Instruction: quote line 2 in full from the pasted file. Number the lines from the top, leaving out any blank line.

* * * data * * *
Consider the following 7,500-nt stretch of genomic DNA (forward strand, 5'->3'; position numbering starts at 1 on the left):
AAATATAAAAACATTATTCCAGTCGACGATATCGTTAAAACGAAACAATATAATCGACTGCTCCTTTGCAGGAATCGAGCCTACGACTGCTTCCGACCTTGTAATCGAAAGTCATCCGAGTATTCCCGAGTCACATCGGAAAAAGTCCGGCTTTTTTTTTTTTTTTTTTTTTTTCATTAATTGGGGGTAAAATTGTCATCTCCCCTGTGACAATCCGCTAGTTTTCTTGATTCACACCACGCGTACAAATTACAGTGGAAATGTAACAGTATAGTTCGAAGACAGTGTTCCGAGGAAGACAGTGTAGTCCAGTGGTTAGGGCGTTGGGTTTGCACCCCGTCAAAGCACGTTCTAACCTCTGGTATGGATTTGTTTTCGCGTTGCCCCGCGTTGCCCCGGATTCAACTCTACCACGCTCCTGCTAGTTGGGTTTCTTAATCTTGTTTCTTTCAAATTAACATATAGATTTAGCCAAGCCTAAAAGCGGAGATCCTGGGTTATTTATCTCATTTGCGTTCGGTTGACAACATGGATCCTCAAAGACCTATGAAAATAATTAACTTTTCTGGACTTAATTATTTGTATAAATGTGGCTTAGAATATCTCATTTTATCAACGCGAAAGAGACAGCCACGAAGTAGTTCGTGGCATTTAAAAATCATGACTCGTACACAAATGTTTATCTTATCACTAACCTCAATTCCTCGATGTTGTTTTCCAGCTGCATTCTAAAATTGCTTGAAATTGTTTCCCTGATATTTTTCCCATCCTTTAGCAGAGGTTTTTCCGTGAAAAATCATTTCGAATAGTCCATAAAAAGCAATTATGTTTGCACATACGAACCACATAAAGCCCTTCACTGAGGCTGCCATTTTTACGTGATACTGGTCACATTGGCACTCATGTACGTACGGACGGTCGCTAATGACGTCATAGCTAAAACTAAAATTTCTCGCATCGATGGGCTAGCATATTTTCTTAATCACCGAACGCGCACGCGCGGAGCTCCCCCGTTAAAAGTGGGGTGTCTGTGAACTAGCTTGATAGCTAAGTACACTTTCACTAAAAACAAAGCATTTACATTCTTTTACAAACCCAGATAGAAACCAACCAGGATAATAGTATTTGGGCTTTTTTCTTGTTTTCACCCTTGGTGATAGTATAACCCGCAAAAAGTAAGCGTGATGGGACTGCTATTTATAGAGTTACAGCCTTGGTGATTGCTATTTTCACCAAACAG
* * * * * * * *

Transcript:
AAATATAAAAACATTATTCCAGTCGACGATATCGTTAAAACGAAACAATATAATCGACTGCTCCTTTGCAGGAATCGAGCCTACGACTGCTTCCGACCTTGTAATCGAAAGTCATCCGAGTATTCCCGAGTCACATCGGAAAAAGTCCGGCTTTTTTTTTTTTTTTTTTTTTTTCATTAATTGGGGGTAAAATTGTCATCTCCCCTGTGACAATCCGCTAGTTTTCTTGATTCACACCACGCGTACAAATTACAGTGGAAATGTAACAGTATAGTTCGAAGACAGTGTTCCGAGGAAGACAGTGTAGTCCAGTGGTTAGGGCGTTGGGTTTGCACCCCGTCAAAGCACGTTCTAACCTCTGGTATGGATTTGTTTTCGCGTTGCCCCGCGTTGCCCCGGATTCAACTCTACCACGCTCCTGCTAGTTGGGTTTCTTAATCTTGTTTCTTTCAAATTAACATATAGATTTAGCCAAGCCTAAAAGCGGAGATCCTGGGTTATTTATCTCATTTGCGTTCGGTTGACAACATGGATCCTCAAAGACCTATGAAAATAATTAACTTTTCTGGACTTAATTATTTGTATAAATGTGGCTTAGAATATCTCATTTTATCAACGCGAAAGAGACAGCCACGAAGTAGTTCGTGGCATTTAAAAATCATGACTCGTACACAAATGTTTATCTTATCACTAACCTCAATTCCTCGATGTTGTTTTCCAGCTGCATTCTAAAATTGCTTGAAATTGTTTCCCTGATATTTTTCCCATCCTTTAGCAGAGGTTTTTCCGTGAAAAATCATTTCGAATAGTCCATAAAAAGCAATTATGTTTGCACATACGAACCACATAAAGCCCTTCACTGAGGCTGCCATTTTTACGTGATACTGGTCACATTGGCACTCATGTACGTACGGACGGTCGCTAATGACGTCATAGCTAAAACTAAAATTTCTCGCATCGATGGGCTAGCATATTTTCTTAATCACCGAACGCGCACGCGCGGAGCTCCCCCGTTAAAAGTGGGGTGTCTGTGAACTAGCTTGATAGCTAAGTACACTTTCACTAAAAACAAAGCATTTACATTCTTTTACAAACCCAGATAGAAACCAACCAGGATAATAGTATTTGGGCTTTTTTCTTGTTTTCACCCTTGGTGATAGTATAACCCGCAAAAAGTAAGCGTGATGGGACTGCTATTTATAGAGTTACAGCCTTGGTGATTGCTATTTTCACCAAACAG